Dodge Can’t Decide On A Sound For The Charger Daytona’s Fratzonic Exhaust

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The new Dodge Charger Daytona is here. It’s 100 percent electric but it’s by no means a quiet car. It uses what Dodge calls a Fratzonic Chambered Exhaust system to give the Charger a muscle car rumble. But what exactly does that mean? And more importantly, what does it sound like?

The Charger Daytonas presented to media during Dodge’s press event were kept silent, and while the official launch video includes some sound clips, they aren’t representative of the final product. That’s because Dodge is still trying to decide exactly what its new electric Charger should sound like.

“We’ve changed it 100 times,” CEO Tim Kuniskis confessed to reporters. He said the debate was still raging at Dodge as they evaluate all kinds of different sounds. But he emphasized it will be loud – as loud as an outgoing Charger Hellcat. And it won’t simply come from speakers pointed at the ground.

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That’s where the Fratzonic Chambered Exhaust comes in. Obviously it involves speakers, as electric motors don’t make combustion-engine noises. But the speakers are installed in an exhaust-like chamber specifically designed to make noise, or more specifically, shape it. The exact design of the chamber is something Dodge hasn’t shared. But the combination of speakers and the chamber will give the Charger Daytona a slice of old-school Detroit V-8 attitude. Or at least, that’s what Dodge is hoping for.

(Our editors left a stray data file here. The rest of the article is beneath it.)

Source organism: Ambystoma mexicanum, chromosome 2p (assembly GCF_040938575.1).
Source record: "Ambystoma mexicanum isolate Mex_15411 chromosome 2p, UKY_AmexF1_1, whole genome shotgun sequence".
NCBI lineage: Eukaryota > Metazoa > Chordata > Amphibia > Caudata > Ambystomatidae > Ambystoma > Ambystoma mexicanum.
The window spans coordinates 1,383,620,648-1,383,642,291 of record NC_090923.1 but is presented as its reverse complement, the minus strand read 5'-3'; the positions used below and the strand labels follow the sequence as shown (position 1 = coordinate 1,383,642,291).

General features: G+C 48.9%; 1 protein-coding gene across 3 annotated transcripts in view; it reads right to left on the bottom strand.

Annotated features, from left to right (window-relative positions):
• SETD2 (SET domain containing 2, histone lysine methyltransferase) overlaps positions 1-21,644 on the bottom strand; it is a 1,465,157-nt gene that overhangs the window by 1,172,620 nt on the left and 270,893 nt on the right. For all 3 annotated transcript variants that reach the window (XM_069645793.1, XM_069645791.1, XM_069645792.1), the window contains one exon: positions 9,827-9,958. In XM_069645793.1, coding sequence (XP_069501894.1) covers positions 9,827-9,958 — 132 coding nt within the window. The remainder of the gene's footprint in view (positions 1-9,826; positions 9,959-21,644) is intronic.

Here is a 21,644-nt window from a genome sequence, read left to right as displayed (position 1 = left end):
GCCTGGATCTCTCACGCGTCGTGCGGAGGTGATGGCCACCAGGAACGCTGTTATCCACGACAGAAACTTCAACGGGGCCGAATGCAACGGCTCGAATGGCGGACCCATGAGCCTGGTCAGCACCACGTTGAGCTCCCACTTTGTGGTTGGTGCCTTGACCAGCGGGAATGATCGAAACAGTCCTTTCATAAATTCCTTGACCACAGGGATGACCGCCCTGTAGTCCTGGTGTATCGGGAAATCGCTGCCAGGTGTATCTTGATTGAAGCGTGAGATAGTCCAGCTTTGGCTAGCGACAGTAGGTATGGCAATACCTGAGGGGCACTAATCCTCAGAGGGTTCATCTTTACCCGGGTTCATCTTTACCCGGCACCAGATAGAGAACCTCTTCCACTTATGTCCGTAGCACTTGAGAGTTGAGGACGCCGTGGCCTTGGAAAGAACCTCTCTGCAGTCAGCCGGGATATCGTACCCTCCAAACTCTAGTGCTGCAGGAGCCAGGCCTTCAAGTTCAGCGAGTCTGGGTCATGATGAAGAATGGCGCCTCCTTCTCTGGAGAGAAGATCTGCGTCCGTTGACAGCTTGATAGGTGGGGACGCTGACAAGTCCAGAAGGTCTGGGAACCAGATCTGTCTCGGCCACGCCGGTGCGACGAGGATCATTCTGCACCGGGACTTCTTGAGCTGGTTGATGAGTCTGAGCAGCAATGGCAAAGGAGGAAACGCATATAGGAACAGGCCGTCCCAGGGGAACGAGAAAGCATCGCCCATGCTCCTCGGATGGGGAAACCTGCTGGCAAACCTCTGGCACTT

Thus far, reactions to previous sample sounds have been mixed. When the Charger Daytona SRT EV concept first debuted, it featured a high-pitched sound that bore a striking resemblance to The Wraith – a 1980s B-movie featuring a young Charlie Sheen driving the “supernatural” Dodge M4S concept car. Another soundbite was released a few months later, revealing a deeper tone more like a V-8, but still clearly artificial.

For those who simply want a quiet EV, Dodge says the sound can be turned off. For everyone else, you’ll be able to rev the Charger Daytona to your heart’s content at stoplights, car shows, drag strips, and in front of your neighbor’s house in the wee hours of the morning. Presumably, we’ll hear the car’s finalized soundtrack before it enters production this summer.

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